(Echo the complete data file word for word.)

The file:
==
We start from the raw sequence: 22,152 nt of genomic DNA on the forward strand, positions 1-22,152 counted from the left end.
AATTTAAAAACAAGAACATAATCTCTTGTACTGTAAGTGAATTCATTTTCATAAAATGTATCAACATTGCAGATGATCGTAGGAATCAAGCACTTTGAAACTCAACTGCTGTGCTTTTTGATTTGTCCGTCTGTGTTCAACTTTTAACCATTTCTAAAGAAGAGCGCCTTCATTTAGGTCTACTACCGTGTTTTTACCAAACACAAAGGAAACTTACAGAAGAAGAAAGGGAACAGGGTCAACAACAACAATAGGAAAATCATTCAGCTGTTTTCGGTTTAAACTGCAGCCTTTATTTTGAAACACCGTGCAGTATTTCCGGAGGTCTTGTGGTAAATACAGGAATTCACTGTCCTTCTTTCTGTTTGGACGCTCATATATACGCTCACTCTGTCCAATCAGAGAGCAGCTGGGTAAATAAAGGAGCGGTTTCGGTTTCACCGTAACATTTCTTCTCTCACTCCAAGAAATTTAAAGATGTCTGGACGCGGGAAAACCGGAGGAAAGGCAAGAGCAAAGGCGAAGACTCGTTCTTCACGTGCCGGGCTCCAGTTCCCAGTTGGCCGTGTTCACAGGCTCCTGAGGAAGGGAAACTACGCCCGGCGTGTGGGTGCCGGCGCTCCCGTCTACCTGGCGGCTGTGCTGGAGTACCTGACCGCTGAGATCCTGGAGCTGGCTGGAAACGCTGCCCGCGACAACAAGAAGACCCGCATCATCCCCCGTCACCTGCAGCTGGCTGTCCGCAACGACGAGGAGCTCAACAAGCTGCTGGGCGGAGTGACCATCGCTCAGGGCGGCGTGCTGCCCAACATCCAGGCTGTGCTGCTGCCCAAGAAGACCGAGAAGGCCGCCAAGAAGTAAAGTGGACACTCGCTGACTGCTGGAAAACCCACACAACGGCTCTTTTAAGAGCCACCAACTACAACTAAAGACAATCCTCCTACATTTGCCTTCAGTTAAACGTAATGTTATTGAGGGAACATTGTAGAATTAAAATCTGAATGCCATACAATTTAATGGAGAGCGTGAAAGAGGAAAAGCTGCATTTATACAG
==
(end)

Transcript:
We start from the raw sequence: 22,152 nt of genomic DNA on the forward strand, positions 1-22,152 counted from the left end.
AATTTAAAAACAAGAACATAATCTCTTGTACTGTAAGTGAATTCATTTTCATAAAATGTATCAACATTGCAGATGATCGTAGGAATCAAGCACTTTGAAACTCAACTGCTGTGCTTTTTGATTTGTCCGTCTGTGTTCAACTTTTAACCATTTCTAAAGAAGAGCGCCTTCATTTAGGTCTACTACCGTGTTTTTACCAAACACAAAGGAAACTTACAGAAGAAGAAAGGGAACAGGGTCAACAACAACAATAGGAAAATCATTCAGCTGTTTTCGGTTTAAACTGCAGCCTTTATTTTGAAACACCGTGCAGTATTTCCGGAGGTCTTGTGGTAAATACAGGAATTCACTGTCCTTCTTTCTGTTTGGACGCTCATATATACGCTCACTCTGTCCAATCAGAGAGCAGCTGGGTAAATAAAGGAGCGGTTTCGGTTTCACCGTAACATTTCTTCTCTCACTCCAAGAAATTTAAAGATGTCTGGACGCGGGAAAACCGGAGGAAAGGCAAGAGCAAAGGCGAAGACTCGTTCTTCACGTGCCGGGCTCCAGTTCCCAGTTGGCCGTGTTCACAGGCTCCTGAGGAAGGGAAACTACGCCCGGCGTGTGGGTGCCGGCGCTCCCGTCTACCTGGCGGCTGTGCTGGAGTACCTGACCGCTGAGATCCTGGAGCTGGCTGGAAACGCTGCCCGCGACAACAAGAAGACCCGCATCATCCCCCGTCACCTGCAGCTGGCTGTCCGCAACGACGAGGAGCTCAACAAGCTGCTGGGCGGAGTGACCATCGCTCAGGGCGGCGTGCTGCCCAACATCCAGGCTGTGCTGCTGCCCAAGAAGACCGAGAAGGCCGCCAAGAAGTAAAGTGGACACTCGCTGACTGCTGGAAAACCCACACAACGGCTCTTTTAAGAGCCACCAACTACAACTAAAGACAATCCTCCTACATTTGCCTTCAGTTAAACGTAATGTTATTGAGGGAACATTGTAGAATTAAAATCTGAATGCCATACAATTTAATGGAGAGCGTGAAAGAGGAAAAGCTGCATTTATACAG